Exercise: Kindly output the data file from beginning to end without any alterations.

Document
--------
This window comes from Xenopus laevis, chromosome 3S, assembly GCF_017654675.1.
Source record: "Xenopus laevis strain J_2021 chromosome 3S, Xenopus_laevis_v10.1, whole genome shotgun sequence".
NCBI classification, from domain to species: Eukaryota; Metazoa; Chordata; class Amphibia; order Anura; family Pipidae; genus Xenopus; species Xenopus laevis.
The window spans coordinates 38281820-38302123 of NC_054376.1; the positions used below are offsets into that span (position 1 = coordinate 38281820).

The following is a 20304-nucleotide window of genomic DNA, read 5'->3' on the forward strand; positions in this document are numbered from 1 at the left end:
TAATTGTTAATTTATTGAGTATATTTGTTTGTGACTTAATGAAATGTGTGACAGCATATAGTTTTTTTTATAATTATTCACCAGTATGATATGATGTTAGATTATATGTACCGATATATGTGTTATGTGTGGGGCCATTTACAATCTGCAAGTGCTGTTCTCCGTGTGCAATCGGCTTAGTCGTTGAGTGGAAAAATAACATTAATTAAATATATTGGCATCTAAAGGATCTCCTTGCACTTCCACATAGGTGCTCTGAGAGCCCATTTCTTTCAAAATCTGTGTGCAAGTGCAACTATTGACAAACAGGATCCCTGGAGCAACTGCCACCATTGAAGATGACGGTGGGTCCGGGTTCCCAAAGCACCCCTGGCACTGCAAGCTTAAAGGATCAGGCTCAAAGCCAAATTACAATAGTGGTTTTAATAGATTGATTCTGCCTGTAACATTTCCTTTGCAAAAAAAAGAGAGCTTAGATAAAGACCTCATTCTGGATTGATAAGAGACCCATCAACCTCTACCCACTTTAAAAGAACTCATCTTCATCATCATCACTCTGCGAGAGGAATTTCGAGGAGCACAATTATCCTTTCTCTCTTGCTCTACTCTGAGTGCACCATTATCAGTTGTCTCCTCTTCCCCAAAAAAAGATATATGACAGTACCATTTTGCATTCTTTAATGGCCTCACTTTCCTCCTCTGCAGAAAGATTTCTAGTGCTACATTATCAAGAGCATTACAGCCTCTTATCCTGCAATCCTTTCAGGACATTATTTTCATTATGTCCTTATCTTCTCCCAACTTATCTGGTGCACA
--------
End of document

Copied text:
This window comes from Xenopus laevis, chromosome 3S, assembly GCF_017654675.1.
Source record: "Xenopus laevis strain J_2021 chromosome 3S, Xenopus_laevis_v10.1, whole genome shotgun sequence".
NCBI classification, from domain to species: Eukaryota; Metazoa; Chordata; class Amphibia; order Anura; family Pipidae; genus Xenopus; species Xenopus laevis.
The window spans coordinates 38281820-38302123 of NC_054376.1; the positions used below are offsets into that span (position 1 = coordinate 38281820).

The following is a 20304-nucleotide window of genomic DNA, read 5'->3' on the forward strand; positions in this document are numbered from 1 at the left end:
TAATTGTTAATTTATTGAGTATATTTGTTTGTGACTTAATGAAATGTGTGACAGCATATAGTTTTTTTTATAATTATTCACCAGTATGATATGATGTTAGATTATATGTACCGATATATGTGTTATGTGTGGGGCCATTTACAATCTGCAAGTGCTGTTCTCCGTGTGCAATCGGCTTAGTCGTTGAGTGGAAAAATAACATTAATTAAATATATTGGCATCTAAAGGATCTCCTTGCACTTCCACATAGGTGCTCTGAGAGCCCATTTCTTTCAAAATCTGTGTGCAAGTGCAACTATTGACAAACAGGATCCCTGGAGCAACTGCCACCATTGAAGATGACGGTGGGTCCGGGTTCCCAAAGCACCCCTGGCACTGCAAGCTTAAAGGATCAGGCTCAAAGCCAAATTACAATAGTGGTTTTAATAGATTGATTCTGCCTGTAACATTTCCTTTGCAAAAAAAAGAGAGCTTAGATAAAGACCTCATTCTGGATTGATAAGAGACCCATCAACCTCTACCCACTTTAAAAGAACTCATCTTCATCATCATCACTCTGCGAGAGGAATTTCGAGGAGCACAATTATCCTTTCTCTCTTGCTCTACTCTGAGTGCACCATTATCAGTTGTCTCCTCTTCCCCAAAAAAAGATATATGACAGTACCATTTTGCATTCTTTAATGGCCTCACTTTCCTCCTCTGCAGAAAGATTTCTAGTGCTACATTATCAAGAGCATTACAGCCTCTTATCCTGCAATCCTTTCAGGACATTATTTTCATTATGTCCTTATCTTCTCCCAACTTATCTGGTGCACA